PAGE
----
What is the difference between talking to a saint and talking to a ghost? In both cases the saint and ghost have passed on; therefore, they both are a spirit. So what difference does it make if one spirit is in heaven and the other is in my house?
By forbidding occult contact with the supernatural realm, what the Church is forbidding are the methods and techniques generally used to “summon up” departed human beings or other spirits (e.g., ouija boards, crystal balls, séances, mediums, etc.). It is not forbidding “conversation,” so to speak, between those in this life and those in the next; it is only forbidding attempts to manipulate the supernatural realm to obtain forbidden power or knowledge (CCC 2116).
Take, for example, Saul’s attempt to speak with the dead prophet, Samuel, through the medium of Endor (1 Sam. 28:7-20). It was not Saul’s desire to speak with Samuel that was his sin but the forbidden means by which he accomplished it. It would have been perfectly fine for Saul to have prayed to Samuel, asking Samuel for his intercession, but instead Saul had a medium “conjure” Samuel. The text gives us no reason to think that the person with whom Saul spoke was not Samuel—demonstrating that God may allow such contact to occasionally “work” to bring good out of evil (in this case, allowing Samuel to issue the warning to Saul that he would soon die)—but that does not make the forbidden methods lawful.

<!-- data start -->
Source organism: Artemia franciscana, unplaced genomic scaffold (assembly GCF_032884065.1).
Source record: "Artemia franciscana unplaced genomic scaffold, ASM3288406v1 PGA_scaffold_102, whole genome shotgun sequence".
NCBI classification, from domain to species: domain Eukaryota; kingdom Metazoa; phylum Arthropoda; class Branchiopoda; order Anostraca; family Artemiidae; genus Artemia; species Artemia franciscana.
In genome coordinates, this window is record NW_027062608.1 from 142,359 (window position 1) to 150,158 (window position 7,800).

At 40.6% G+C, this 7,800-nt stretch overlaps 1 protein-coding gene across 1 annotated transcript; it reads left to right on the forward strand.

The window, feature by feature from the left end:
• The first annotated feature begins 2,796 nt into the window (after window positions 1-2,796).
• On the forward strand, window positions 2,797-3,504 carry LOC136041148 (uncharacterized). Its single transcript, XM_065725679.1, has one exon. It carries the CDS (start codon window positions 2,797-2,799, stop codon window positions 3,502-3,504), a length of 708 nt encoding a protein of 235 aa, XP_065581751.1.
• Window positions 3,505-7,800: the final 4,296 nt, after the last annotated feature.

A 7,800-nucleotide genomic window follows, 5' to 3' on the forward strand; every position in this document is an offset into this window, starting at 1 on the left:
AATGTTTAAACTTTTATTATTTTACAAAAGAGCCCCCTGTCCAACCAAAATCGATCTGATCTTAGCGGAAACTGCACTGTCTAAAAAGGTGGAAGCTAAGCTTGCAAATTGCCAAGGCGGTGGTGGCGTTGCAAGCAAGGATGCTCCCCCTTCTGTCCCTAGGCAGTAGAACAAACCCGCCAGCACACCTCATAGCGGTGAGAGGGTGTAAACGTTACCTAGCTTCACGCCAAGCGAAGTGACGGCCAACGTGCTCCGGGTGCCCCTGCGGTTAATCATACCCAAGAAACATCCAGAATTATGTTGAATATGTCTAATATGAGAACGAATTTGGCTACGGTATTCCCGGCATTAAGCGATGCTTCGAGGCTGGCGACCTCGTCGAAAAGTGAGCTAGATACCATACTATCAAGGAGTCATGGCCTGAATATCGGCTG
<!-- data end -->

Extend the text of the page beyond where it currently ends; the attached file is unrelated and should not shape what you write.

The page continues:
Prayer to saints, on the other hand, is entirely different. There is no attempt to conjure up spirits, no attempt to seek forbidden knowledge. All that is done is that the petitioner honors God’s friend and asks the saint for prayer.
Answered by Michelle Arnold on August 05, 2011